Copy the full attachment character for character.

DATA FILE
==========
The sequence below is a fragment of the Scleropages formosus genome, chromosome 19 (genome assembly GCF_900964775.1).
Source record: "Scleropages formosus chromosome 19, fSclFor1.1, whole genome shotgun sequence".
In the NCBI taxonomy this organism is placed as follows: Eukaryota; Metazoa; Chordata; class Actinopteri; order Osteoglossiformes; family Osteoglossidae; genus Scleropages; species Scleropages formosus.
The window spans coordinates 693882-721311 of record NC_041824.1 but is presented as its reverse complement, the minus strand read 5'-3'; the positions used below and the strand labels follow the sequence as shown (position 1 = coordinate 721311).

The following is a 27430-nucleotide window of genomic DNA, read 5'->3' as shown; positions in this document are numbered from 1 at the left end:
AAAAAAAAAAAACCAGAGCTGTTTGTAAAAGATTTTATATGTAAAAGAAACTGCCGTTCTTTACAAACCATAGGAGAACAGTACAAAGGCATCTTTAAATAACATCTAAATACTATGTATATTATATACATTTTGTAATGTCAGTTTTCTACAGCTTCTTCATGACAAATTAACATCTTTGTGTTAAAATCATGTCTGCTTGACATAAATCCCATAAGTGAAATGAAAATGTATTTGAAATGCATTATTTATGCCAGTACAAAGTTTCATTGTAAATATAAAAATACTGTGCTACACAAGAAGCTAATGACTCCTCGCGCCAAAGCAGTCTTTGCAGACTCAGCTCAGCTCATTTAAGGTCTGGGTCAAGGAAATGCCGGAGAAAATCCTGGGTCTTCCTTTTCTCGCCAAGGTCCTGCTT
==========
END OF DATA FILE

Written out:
The sequence below is a fragment of the Scleropages formosus genome, chromosome 19 (genome assembly GCF_900964775.1).
Source record: "Scleropages formosus chromosome 19, fSclFor1.1, whole genome shotgun sequence".
In the NCBI taxonomy this organism is placed as follows: Eukaryota; Metazoa; Chordata; class Actinopteri; order Osteoglossiformes; family Osteoglossidae; genus Scleropages; species Scleropages formosus.
The window spans coordinates 693882-721311 of record NC_041824.1 but is presented as its reverse complement, the minus strand read 5'-3'; the positions used below and the strand labels follow the sequence as shown (position 1 = coordinate 721311).

The following is a 27430-nucleotide window of genomic DNA, read 5'->3' as shown; positions in this document are numbered from 1 at the left end:
AAAAAAAAAAAACCAGAGCTGTTTGTAAAAGATTTTATATGTAAAAGAAACTGCCGTTCTTTACAAACCATAGGAGAACAGTACAAAGGCATCTTTAAATAACATCTAAATACTATGTATATTATATACATTTTGTAATGTCAGTTTTCTACAGCTTCTTCATGACAAATTAACATCTTTGTGTTAAAATCATGTCTGCTTGACATAAATCCCATAAGTGAAATGAAAATGTATTTGAAATGCATTATTTATGCCAGTACAAAGTTTCATTGTAAATATAAAAATACTGTGCTACACAAGAAGCTAATGACTCCTCGCGCCAAAGCAGTCTTTGCAGACTCAGCTCAGCTCATTTAAGGTCTGGGTCAAGGAAATGCCGGAGAAAATCCTGGGTCTTCCTTTTCTCGCCAAGGTCCTGCTT